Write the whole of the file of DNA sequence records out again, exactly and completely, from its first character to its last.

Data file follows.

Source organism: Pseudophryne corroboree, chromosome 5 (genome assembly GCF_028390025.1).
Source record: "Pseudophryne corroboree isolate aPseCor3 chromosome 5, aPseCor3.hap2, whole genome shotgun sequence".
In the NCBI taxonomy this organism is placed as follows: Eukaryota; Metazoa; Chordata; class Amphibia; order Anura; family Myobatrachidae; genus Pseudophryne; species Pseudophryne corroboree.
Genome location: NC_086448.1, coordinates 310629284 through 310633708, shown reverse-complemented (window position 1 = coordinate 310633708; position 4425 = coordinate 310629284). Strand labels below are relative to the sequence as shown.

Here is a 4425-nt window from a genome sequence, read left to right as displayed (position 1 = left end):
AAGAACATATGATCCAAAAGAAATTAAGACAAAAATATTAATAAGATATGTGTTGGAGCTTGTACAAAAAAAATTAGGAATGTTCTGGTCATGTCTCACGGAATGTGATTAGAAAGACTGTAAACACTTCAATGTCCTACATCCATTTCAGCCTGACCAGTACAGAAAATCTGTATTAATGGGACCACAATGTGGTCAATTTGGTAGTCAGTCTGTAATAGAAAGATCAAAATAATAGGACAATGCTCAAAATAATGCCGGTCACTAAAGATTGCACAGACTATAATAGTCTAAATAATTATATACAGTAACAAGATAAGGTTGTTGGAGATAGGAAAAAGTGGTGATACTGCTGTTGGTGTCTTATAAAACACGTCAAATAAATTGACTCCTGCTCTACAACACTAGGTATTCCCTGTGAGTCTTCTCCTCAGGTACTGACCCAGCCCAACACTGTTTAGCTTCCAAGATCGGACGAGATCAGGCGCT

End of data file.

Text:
Source organism: Pseudophryne corroboree, chromosome 5 (genome assembly GCF_028390025.1).
Source record: "Pseudophryne corroboree isolate aPseCor3 chromosome 5, aPseCor3.hap2, whole genome shotgun sequence".
In the NCBI taxonomy this organism is placed as follows: Eukaryota; Metazoa; Chordata; class Amphibia; order Anura; family Myobatrachidae; genus Pseudophryne; species Pseudophryne corroboree.
Genome location: NC_086448.1, coordinates 310629284 through 310633708, shown reverse-complemented (window position 1 = coordinate 310633708; position 4425 = coordinate 310629284). Strand labels below are relative to the sequence as shown.

Here is a 4425-nt window from a genome sequence, read left to right as displayed (position 1 = left end):
AAGAACATATGATCCAAAAGAAATTAAGACAAAAATATTAATAAGATATGTGTTGGAGCTTGTACAAAAAAAATTAGGAATGTTCTGGTCATGTCTCACGGAATGTGATTAGAAAGACTGTAAACACTTCAATGTCCTACATCCATTTCAGCCTGACCAGTACAGAAAATCTGTATTAATGGGACCACAATGTGGTCAATTTGGTAGTCAGTCTGTAATAGAAAGATCAAAATAATAGGACAATGCTCAAAATAATGCCGGTCACTAAAGATTGCACAGACTATAATAGTCTAAATAATTATATACAGTAACAAGATAAGGTTGTTGGAGATAGGAAAAAGTGGTGATACTGCTGTTGGTGTCTTATAAAACACGTCAAATAAATTGACTCCTGCTCTACAACACTAGGTATTCCCTGTGAGTCTTCTCCTCAGGTACTGACCCAGCCCAACACTGTTTAGCTTCCAAGATCGGACGAGATCAGGCGCT